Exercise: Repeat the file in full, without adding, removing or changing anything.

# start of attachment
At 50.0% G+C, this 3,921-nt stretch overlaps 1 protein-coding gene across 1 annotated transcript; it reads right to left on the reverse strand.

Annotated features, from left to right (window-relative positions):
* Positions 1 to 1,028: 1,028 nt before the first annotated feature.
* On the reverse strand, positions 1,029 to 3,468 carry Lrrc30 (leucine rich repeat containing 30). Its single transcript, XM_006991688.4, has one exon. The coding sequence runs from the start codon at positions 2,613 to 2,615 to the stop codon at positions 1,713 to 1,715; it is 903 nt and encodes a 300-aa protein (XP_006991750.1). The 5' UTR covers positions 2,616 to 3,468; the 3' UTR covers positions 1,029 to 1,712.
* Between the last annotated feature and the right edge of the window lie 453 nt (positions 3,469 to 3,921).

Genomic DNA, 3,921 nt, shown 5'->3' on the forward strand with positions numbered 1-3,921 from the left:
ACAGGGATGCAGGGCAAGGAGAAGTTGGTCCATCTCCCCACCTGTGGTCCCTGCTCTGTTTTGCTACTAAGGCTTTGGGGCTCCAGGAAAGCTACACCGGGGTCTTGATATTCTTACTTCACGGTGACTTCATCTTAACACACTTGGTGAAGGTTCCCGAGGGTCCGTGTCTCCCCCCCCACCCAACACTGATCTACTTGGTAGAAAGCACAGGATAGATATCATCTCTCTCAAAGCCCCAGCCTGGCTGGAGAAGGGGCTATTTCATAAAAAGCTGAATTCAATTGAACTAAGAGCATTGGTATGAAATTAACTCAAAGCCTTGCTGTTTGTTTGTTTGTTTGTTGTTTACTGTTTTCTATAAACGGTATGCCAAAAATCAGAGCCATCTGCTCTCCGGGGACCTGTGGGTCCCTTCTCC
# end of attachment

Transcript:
At 50.0% G+C, this 3,921-nt stretch overlaps 1 protein-coding gene across 1 annotated transcript; it reads right to left on the reverse strand.

Annotated features, from left to right (window-relative positions):
* Positions 1 to 1,028: 1,028 nt before the first annotated feature.
* On the reverse strand, positions 1,029 to 3,468 carry Lrrc30 (leucine rich repeat containing 30). Its single transcript, XM_006991688.4, has one exon. The coding sequence runs from the start codon at positions 2,613 to 2,615 to the stop codon at positions 1,713 to 1,715; it is 903 nt and encodes a 300-aa protein (XP_006991750.1). The 5' UTR covers positions 2,616 to 3,468; the 3' UTR covers positions 1,029 to 1,712.
* Between the last annotated feature and the right edge of the window lie 453 nt (positions 3,469 to 3,921).

Genomic DNA, 3,921 nt, shown 5'->3' on the forward strand with positions numbered 1-3,921 from the left:
ACAGGGATGCAGGGCAAGGAGAAGTTGGTCCATCTCCCCACCTGTGGTCCCTGCTCTGTTTTGCTACTAAGGCTTTGGGGCTCCAGGAAAGCTACACCGGGGTCTTGATATTCTTACTTCACGGTGACTTCATCTTAACACACTTGGTGAAGGTTCCCGAGGGTCCGTGTCTCCCCCCCCACCCAACACTGATCTACTTGGTAGAAAGCACAGGATAGATATCATCTCTCTCAAAGCCCCAGCCTGGCTGGAGAAGGGGCTATTTCATAAAAAGCTGAATTCAATTGAACTAAGAGCATTGGTATGAAATTAACTCAAAGCCTTGCTGTTTGTTTGTTTGTTTGTTGTTTACTGTTTTCTATAAACGGTATGCCAAAAATCAGAGCCATCTGCTCTCCGGGGACCTGTGGGTCCCTTCTCC